Banner

Back to the English Counties Page
Facts

CAMBRIDGESHIRE

Owlbut

Owlbut

Break
FUN FACTS

Cambridgeshire is the 14th largest county or metropolitan borough in England.
Cambridgeshire has the 28th highest population in England.
Cambridgeshire is in 35th place for density of population.

  1. The Royal Connection
  2. There is a very obvious royal connection with Cambridge and that is that the future King of England, Prince William, has the title of Duke of Cambridge. He was given the title on the day he married Catherine Middleton in 2011. She, naturally, became the Duchess of Cambridge. There are, at present, six royal dukes.

    The others are the Duke of Edinburgh, Prince Philip, the Queen's husband, who was created a duke in 1947, the Duke of York, Prince Andrew, the Queen's second son who was given the title in 1986 and William's brother, Prince Harry, who was made Duke of Sussex on the day of his wedding in 2018. The final two are the Duke of Gloucester and the Duke of Kent, both cousins to the Queen. The Queen's third son, Edward, has the title of Earl of Wessex but it is believed that he will become Duke of Edinburgh on his father's death.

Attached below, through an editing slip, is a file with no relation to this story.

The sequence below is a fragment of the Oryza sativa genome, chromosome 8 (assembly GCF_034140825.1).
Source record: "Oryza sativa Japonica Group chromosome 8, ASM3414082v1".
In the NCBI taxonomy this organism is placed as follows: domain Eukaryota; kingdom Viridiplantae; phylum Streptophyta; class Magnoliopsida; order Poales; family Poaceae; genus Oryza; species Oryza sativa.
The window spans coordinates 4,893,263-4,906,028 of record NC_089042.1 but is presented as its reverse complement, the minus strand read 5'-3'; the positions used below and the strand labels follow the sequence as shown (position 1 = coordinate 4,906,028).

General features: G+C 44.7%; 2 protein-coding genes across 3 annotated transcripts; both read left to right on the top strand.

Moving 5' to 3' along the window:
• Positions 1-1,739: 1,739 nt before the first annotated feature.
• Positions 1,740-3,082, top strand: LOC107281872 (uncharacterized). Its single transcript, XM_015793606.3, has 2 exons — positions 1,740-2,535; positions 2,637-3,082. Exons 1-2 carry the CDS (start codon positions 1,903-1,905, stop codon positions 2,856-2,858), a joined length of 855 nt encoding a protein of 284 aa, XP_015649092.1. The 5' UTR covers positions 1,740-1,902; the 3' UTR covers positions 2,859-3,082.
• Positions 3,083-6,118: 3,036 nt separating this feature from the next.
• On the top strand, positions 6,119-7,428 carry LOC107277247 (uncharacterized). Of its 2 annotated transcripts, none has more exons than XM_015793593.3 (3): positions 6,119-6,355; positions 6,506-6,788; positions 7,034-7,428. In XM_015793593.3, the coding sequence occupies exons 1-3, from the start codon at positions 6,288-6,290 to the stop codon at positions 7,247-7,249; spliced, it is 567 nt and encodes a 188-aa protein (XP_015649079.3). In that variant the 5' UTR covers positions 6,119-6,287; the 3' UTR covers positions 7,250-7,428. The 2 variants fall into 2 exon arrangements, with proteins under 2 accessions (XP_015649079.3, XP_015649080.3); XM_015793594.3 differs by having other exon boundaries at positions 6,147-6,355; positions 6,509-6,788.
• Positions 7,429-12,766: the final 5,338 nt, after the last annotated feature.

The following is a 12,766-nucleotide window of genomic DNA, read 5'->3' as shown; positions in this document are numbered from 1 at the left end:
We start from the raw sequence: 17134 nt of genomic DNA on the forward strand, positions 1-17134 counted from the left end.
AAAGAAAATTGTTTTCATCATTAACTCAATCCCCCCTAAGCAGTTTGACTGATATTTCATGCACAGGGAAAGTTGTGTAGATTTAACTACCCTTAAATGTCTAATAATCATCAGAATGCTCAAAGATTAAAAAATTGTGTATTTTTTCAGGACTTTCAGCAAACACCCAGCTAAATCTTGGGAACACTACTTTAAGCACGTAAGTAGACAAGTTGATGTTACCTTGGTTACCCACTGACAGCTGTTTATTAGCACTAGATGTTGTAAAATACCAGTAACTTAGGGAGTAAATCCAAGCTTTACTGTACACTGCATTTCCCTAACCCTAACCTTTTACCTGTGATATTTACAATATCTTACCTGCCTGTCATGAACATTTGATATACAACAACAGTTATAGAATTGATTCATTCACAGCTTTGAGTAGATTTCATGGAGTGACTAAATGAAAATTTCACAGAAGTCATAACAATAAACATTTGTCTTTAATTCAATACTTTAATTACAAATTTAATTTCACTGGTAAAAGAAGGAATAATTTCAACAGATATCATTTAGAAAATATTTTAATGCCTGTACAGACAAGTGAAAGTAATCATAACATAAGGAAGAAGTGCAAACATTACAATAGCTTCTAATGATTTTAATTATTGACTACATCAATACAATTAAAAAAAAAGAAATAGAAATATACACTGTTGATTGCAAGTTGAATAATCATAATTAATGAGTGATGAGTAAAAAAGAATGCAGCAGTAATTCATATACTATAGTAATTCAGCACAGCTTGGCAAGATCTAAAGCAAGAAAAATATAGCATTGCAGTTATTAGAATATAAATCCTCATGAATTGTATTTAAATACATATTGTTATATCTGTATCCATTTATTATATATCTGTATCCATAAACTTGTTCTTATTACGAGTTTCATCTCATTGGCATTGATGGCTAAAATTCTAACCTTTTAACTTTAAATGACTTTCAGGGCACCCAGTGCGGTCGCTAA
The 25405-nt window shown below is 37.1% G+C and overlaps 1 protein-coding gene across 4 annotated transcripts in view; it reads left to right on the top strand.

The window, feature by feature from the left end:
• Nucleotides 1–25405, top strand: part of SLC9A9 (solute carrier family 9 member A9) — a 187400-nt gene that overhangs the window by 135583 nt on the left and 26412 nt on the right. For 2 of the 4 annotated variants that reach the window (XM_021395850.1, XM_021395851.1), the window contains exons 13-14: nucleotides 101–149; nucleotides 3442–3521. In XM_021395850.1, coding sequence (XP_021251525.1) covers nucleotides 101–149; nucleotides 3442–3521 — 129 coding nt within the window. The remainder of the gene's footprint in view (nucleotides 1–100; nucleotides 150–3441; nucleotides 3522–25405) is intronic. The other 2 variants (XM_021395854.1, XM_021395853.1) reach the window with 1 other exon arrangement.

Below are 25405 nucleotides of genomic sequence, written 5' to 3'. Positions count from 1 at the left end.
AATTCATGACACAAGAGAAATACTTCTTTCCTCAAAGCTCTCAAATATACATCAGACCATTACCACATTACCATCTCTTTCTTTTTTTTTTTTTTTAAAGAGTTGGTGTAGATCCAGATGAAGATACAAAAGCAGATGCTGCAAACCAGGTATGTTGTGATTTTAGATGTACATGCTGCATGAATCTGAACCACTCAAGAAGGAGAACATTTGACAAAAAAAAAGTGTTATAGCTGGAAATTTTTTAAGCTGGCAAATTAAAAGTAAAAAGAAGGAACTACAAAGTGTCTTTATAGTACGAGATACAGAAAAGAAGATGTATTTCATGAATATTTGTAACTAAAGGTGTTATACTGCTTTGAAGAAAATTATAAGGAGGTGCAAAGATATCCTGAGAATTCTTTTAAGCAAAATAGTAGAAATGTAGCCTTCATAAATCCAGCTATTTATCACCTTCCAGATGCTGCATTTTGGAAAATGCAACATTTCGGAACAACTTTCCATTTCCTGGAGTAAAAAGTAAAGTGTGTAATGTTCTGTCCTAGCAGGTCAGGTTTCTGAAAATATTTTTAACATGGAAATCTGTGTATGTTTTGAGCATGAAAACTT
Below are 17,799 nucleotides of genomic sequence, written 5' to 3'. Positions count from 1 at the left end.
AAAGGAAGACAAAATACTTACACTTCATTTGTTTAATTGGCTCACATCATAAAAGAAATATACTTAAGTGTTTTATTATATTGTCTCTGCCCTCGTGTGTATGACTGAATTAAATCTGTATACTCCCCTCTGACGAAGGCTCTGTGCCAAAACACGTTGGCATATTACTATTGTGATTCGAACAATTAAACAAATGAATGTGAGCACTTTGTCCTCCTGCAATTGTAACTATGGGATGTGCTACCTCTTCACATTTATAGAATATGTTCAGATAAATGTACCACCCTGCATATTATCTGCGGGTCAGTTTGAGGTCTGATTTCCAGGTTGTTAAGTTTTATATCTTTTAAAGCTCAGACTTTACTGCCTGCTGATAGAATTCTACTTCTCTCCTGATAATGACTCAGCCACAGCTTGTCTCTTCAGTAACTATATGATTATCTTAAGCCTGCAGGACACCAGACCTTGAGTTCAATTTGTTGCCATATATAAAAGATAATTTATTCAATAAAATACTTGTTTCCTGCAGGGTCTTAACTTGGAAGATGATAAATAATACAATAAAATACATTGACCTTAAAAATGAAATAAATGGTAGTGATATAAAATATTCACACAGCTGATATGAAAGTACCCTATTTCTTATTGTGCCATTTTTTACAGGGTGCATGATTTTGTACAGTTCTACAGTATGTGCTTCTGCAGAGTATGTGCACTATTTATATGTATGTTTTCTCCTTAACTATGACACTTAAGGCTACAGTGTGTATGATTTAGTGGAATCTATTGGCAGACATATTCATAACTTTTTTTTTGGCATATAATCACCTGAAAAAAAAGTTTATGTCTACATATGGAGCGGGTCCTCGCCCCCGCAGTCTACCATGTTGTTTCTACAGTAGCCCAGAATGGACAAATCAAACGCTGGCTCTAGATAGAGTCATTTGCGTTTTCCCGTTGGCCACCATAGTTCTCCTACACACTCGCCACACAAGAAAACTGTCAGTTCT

3. Cambridgeshire Eats
  4. The pudding you see to the left is known as College Pudding or, sometimes, Cambridge Pudding. The earliest recipe is included in an English recipe compilation by John Murrell that was printed in London in 1617. The historic pudding was baked in the old kitchen's of Cambridge Queens College and served at the high table in the Dining Hall.

    Initially it was a steamed suet pudding filled with dried fruit, dates and spices. It is said to have been the first pudding cooked in a muslin cloth and could well have been the forerunner of the traditional Christmas Pudding. It was usually served with a pudding sauce, often a brandy sauce.